Colli: history of a Turin excellence

From Art Déco to the 40s: let’s rediscover the elegant furniture made by Colli, a company which was so fashionable in the middle of the 20th century. Nowadays, Colli is one of the most popular factories in the antiques and vintage market, all over the world.

Colli's story is one of a unique entrepreneurial adventure, the result of brilliant intuitions, of an innate taste for beauty and of the courage to confront the world. From this adventure, very refined furnishings came to life, ranging from Art Deco to the 60s; and even though the company is now extinct, its creations are alive more than ever, thanks to the vintage market, as well as being followed by great collectors and by the latest generation of enthusiasts from all over the world.

Why does Colli's style conquer contemporary taste? First of all, each piece is tailor-made: even when a type of Colli's furniture was proposed to various customers, it underwent changes to adapt to different contexts. Drawings and documentation indicated these changes, which is why Colli's furniture ignites the interest of fans of the genesis and path of a piece of furniture. How do we recognize a Colli's piece? The brand has lived through several eras, but the common denominator is the meticulous processing of the wood, elegantly decorated with subtle geometric carvings that stand out on the armrests and legs of tables and chairs, or on the doors of the sideboards. If we were to compare Colli's style to the personality of a designer, we could place the brand next to Gio Ponti: long-lived, dynamic, able to capture trends and changes while remaining faithful to its own style, without ever being too influenced by fashions.

And to think that it all started with the embroidery….! To reconstruct the story, we must take a leap back to the 19th century in Turin, a multifaceted city, in some ways controversial due to its austere and sometimes introverted character, but at the core of a creative drive: and if it is primarily known for its automobile industry, there was a time when Turin was at the height of fame also in the field of furniture and embroidery, thanks to the presence of two entrepreneurial realities.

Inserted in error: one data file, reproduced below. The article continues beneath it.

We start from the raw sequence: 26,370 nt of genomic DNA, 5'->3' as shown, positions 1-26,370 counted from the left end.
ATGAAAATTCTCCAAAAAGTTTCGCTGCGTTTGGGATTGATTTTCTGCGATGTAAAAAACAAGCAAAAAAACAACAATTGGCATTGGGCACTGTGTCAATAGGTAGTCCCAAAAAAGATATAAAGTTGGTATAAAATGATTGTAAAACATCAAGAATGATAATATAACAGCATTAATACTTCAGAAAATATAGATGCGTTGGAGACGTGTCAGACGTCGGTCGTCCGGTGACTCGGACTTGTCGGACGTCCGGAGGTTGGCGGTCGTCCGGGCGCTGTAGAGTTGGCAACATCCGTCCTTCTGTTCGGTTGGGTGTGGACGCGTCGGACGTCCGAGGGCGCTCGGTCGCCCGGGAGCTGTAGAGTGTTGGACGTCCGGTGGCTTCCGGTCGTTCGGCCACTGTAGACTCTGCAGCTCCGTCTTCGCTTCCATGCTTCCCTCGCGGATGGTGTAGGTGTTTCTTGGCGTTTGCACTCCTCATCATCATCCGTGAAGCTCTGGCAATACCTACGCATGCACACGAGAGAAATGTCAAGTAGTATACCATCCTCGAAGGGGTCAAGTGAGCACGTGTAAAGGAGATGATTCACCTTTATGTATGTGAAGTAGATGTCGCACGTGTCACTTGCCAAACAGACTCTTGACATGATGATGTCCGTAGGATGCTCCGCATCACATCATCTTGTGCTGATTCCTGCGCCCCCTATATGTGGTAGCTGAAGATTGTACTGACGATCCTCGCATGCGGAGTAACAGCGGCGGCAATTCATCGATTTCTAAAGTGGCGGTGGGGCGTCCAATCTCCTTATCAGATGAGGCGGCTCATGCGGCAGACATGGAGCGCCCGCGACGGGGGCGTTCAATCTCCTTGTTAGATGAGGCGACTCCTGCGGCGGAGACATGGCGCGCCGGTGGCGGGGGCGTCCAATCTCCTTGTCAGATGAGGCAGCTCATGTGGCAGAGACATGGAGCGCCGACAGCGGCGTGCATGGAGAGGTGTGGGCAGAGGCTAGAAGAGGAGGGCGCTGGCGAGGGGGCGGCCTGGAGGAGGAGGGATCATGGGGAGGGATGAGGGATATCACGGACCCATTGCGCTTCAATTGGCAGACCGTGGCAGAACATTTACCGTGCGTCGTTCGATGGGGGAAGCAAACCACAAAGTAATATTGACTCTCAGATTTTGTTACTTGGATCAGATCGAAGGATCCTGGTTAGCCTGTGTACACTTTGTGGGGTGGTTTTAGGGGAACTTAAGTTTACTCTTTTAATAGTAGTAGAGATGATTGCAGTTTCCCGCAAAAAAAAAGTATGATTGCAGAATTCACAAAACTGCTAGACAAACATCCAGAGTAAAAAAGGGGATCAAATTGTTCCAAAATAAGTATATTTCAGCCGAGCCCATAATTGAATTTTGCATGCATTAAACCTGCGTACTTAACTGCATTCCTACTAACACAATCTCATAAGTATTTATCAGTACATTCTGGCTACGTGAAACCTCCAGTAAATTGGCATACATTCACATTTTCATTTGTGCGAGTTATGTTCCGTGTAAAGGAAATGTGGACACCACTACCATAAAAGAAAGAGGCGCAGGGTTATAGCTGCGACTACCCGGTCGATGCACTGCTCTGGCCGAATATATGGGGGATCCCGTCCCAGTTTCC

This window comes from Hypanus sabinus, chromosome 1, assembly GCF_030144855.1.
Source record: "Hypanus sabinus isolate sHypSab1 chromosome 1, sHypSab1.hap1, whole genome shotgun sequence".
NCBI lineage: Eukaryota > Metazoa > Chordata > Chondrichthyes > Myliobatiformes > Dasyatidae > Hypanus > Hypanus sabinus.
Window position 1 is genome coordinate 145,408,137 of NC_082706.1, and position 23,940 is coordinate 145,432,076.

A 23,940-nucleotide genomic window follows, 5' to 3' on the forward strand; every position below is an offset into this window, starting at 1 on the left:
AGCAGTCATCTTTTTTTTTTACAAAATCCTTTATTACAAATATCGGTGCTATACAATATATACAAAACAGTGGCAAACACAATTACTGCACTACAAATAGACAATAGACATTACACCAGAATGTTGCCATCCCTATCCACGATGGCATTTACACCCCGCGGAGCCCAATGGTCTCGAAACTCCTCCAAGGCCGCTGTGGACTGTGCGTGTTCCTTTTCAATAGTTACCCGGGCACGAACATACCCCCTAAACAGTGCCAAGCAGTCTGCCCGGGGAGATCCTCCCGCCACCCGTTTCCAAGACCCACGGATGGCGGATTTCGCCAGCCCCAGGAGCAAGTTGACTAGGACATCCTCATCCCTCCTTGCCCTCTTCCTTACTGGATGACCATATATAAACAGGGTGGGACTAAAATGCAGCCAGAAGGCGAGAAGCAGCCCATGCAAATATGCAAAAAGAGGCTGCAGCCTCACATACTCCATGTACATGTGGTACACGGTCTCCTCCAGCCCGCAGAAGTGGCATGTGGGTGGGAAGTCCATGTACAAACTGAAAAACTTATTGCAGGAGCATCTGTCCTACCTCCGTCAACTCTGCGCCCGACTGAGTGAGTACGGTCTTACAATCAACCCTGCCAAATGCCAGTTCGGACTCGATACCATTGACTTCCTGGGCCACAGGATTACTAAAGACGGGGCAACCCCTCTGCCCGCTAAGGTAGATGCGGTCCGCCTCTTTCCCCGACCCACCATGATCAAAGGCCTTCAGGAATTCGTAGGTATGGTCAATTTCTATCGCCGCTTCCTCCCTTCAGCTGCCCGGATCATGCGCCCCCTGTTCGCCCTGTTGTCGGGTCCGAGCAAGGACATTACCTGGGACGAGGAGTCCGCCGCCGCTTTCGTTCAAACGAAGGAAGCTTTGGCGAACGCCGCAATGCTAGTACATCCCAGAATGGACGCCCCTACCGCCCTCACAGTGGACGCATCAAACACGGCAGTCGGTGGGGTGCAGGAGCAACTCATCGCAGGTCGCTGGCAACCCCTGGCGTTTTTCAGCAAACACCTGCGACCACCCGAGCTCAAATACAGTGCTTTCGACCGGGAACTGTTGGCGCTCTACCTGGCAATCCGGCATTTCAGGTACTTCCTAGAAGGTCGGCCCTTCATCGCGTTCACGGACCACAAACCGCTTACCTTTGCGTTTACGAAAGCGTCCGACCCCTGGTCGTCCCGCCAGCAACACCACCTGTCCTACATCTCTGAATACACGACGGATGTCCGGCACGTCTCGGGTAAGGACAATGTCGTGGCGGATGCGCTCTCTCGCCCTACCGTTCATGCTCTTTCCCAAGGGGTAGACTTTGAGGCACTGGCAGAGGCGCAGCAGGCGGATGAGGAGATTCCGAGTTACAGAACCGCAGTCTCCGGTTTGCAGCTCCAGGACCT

On the one hand there was the MIRAM (Italian Hand-Made Embroidery Manufacture) founded by Pietro Colli in 1850, specializing in gobelin fabrics and bandera embroideries. His daughter Teresa traveled between Italy and Paris to discover the latest trends in fabrics and embroidery, while her younger brother, Pier Luigi Colli (1895-1968), the star of this story, joined the company in 1921. Distinguishing himself for his enterprising personality and willing to continue his father's profession, Pier Luigi was known to his contemporaries as "the artist interior designer", and had no doubts about his future: he moved temporarily to Paris, where he attended L'Ecole des Beaux Arts Décoratives.

The other great Turin manufacturer to be mentioned is Martinotti, founded in 1931 by Giuseppe Martinotti and supplier of fine furnishings for the Savoy court, pieces which were characterized by a typically 19th century eclectic style, generally made of exotic woods featuring ivory and tortoiseshell inlays: at that time, Martinotti represented the top of internationality, having even participated in the 1875 Philadelphia exhibition!